Several factors, including timing of vaccination, the interval between vaccines, immune response, and maternal antibody, influence vaccine efficacy.
The annual mortality rate in children who are less than five years old is 8.8 million world-wide; two-thirds of those children die from infectious disease. Notably, 3.6 million (41%) of those deaths occur in the neonatal period. "The diseases strike before we have the ability to vaccinate at a later age," said Kathryn M. Edwards, MD, Vanderbilt University School of Medicine, Nashville, TN, during the 48th annual meeting of the ISDA in Vancouver.
Consequently it is critical to try to ensure that the timing of vaccination and the intervals between vaccines provide optimal disease prevention. That said, there are obstacles to vaccination in infants, such as the occult or late diagnosis of congenital immunodeficiency with live vaccines in neonates. Increased risk of intussusception with gut inflammation is also a factor, as is an increased risk of wheezing.
Additionally, immunity in younger children is not as good as it is in older children. "Data from work done at Vanderbilt University in infants with rotavirus show that their antibodies lack the ability to make somatic mutations," Edwards said. There is also a cytokine (th2) bias in response to infection. "And we also know that maternal antibody plays an important role in suppressing immune responses in infants in terms of their ultimate response to vaccine," she said.
In addressing immune responses seen with early and delayed vaccination schedules, Edwards cited data on hepatitis B vaccination given in the neonatal period. "The vaccine has been effective in disease prevention," she said. "However, if we look at immunization schedules and corresponding immune responses, we see greater immune responses with the longer periods between the vaccines, allowing the B cells to mature somewhat. That said, good immune responses are mounted with the short-interval vaccine schedule, as well."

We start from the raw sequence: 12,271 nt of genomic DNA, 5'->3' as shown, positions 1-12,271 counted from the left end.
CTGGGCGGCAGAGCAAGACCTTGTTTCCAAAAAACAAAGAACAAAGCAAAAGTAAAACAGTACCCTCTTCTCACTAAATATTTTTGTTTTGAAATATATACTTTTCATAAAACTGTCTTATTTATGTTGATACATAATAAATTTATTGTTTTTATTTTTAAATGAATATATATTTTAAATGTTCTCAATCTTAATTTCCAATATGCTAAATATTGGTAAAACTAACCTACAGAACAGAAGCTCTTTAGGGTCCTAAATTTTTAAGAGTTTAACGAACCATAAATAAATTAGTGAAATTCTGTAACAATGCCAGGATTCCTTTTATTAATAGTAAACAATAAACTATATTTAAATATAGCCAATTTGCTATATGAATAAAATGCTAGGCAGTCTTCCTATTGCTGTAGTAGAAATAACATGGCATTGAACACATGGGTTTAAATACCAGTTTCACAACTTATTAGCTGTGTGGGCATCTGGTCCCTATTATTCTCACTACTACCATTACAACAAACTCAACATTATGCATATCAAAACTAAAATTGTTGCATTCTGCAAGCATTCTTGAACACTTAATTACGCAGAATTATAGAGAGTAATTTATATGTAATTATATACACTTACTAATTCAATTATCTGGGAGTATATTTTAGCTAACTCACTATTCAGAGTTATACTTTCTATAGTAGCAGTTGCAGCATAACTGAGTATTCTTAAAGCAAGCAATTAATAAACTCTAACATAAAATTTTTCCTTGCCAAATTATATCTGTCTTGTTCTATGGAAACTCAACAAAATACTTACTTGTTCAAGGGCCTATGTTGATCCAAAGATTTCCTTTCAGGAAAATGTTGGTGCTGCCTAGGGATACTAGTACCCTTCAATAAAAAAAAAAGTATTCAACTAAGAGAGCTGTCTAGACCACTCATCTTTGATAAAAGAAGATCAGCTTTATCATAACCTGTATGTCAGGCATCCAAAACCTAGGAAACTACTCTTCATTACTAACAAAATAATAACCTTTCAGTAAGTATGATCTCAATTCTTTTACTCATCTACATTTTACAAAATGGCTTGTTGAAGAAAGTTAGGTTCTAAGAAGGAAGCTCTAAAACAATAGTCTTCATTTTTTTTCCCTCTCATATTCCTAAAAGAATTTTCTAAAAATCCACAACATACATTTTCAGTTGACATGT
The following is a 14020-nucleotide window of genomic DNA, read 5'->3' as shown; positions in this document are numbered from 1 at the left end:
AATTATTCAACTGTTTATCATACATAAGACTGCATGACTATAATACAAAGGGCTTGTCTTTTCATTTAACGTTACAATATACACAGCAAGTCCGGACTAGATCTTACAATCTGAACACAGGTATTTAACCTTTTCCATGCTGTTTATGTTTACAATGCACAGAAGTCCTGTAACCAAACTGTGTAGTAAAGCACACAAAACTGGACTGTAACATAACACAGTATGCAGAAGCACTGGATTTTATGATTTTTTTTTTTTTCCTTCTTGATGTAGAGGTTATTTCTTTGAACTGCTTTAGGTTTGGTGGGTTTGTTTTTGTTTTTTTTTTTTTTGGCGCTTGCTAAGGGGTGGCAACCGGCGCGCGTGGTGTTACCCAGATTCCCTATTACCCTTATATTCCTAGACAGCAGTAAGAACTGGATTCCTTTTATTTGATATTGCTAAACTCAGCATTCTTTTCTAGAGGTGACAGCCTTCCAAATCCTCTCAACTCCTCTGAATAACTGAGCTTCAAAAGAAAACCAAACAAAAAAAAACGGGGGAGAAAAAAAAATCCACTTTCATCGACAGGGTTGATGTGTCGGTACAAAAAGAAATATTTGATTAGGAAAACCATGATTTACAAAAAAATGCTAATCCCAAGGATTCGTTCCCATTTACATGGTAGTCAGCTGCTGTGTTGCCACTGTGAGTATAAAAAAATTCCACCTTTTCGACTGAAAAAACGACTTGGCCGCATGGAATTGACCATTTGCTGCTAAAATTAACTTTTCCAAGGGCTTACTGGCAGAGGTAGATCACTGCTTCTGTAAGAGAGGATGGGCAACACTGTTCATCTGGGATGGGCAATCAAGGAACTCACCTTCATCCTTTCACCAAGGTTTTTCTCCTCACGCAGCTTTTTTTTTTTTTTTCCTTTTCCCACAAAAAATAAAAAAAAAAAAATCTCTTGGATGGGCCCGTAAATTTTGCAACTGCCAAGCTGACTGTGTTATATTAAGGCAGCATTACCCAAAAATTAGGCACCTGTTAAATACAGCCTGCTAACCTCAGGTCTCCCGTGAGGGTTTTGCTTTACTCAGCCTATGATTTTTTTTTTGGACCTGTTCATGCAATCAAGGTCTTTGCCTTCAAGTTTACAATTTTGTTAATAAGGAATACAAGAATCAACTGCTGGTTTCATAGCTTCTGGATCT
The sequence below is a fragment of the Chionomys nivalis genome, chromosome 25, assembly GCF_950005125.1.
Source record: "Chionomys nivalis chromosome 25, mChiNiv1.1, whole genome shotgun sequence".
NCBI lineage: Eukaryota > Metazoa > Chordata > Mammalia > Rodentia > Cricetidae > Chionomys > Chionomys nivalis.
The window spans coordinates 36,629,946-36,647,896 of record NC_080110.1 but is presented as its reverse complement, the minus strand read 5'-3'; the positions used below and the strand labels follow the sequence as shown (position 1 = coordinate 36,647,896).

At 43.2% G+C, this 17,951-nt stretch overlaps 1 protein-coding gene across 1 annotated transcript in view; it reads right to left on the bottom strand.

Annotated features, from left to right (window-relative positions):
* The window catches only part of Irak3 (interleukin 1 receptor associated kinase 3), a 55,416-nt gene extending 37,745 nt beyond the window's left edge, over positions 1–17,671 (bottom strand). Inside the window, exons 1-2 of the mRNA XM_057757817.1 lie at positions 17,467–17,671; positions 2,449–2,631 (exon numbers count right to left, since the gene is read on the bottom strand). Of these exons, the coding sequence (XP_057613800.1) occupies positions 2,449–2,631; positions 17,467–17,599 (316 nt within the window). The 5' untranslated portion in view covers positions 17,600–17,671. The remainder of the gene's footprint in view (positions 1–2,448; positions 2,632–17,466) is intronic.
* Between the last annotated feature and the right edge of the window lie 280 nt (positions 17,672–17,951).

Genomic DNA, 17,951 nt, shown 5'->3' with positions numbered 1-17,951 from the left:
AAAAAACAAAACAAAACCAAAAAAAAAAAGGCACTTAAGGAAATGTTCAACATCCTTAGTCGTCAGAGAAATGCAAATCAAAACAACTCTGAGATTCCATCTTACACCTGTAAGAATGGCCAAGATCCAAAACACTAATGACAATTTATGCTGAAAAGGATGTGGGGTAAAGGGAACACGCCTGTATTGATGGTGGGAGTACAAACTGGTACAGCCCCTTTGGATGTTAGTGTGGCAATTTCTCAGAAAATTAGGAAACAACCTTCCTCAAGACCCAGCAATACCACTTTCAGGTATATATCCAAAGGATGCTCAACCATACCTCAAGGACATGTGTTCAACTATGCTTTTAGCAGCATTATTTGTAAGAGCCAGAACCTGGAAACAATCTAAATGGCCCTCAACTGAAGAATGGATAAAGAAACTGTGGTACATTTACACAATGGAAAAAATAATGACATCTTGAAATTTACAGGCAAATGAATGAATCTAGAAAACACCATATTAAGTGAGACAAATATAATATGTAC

Neonatal influenza vaccine data on trivalent (TIV) vaccination administered at 2 and 3 months of age show good safety compared with placebo, with no difference in the rates of fever, tenderness, redness, and swelling between the two groups. However, while the immune responses were significantly better than placebo, they could have been better, Edwards said. "Geometric mean titres are about 1:32 for H1N1 and about 1:90 for H3N2, but if the correlate of protection would be an HAI of 1:40, that certainly isn't the highest immune response."
Edwards cited another study of infants who received TIV at 10 and 22 weeks, done at her institution. The results also showed good tolerability and immune responses, but like the earlier study, they could have been higher. Additionally, the study showed the impact of maternal antibody on immune responses in neonates. "If there was little maternal antibody, then the vaccine was quite immunogenic. In contrast, if the maternal antibody titre was greater than 1:8, only 12% of the children had a four-fold serologic increase. Very much the same thing was seen in HIN1." Edwards emphasized that even with the complicating factors that affect immune response in neonates, vaccination should be pursued given the early onset of many diseases.